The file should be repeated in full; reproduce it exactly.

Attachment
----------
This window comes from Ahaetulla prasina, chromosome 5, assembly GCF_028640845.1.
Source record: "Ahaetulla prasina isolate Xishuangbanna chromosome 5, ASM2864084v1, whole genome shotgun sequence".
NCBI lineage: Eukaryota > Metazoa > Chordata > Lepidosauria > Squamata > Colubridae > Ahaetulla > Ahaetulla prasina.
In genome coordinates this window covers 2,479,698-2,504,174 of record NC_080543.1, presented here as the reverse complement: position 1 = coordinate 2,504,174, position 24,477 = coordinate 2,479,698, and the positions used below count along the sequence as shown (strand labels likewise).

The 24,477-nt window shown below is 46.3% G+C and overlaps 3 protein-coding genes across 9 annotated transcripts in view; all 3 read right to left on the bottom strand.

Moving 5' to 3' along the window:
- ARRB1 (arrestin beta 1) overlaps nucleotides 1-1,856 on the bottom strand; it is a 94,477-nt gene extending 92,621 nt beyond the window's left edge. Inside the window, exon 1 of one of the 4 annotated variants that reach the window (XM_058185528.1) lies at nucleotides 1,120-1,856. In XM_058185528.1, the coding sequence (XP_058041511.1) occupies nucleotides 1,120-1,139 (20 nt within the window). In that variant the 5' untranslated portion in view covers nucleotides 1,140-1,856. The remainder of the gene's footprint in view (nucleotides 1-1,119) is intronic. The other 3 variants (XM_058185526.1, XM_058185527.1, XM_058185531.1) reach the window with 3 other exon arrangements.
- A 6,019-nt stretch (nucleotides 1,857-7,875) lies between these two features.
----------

This window comes from Ahaetulla prasina, chromosome 5, assembly GCF_028640845.1.
Source record: "Ahaetulla prasina isolate Xishuangbanna chromosome 5, ASM2864084v1, whole genome shotgun sequence".
NCBI lineage: Eukaryota > Metazoa > Chordata > Lepidosauria > Squamata > Colubridae > Ahaetulla > Ahaetulla prasina.
In genome coordinates this window covers 2,479,698-2,504,174 of record NC_080543.1, presented here as the reverse complement: position 1 = coordinate 2,504,174, position 24,477 = coordinate 2,479,698, and the positions used below count along the sequence as shown (strand labels likewise).

The 24,477-nt window shown below is 46.3% G+C and overlaps 3 protein-coding genes across 9 annotated transcripts in view; all 3 read right to left on the bottom strand.

Moving 5' to 3' along the window:
- ARRB1 (arrestin beta 1) overlaps nucleotides 1-1,856 on the bottom strand; it is a 94,477-nt gene extending 92,621 nt beyond the window's left edge. Inside the window, exon 1 of one of the 4 annotated variants that reach the window (XM_058185528.1) lies at nucleotides 1,120-1,856. In XM_058185528.1, the coding sequence (XP_058041511.1) occupies nucleotides 1,120-1,139 (20 nt within the window). In that variant the 5' untranslated portion in view covers nucleotides 1,140-1,856. The remainder of the gene's footprint in view (nucleotides 1-1,119) is intronic. The other 3 variants (XM_058185526.1, XM_058185527.1, XM_058185531.1) reach the window with 3 other exon arrangements.
- A 6,019-nt stretch (nucleotides 1,857-7,875) lies between these two features.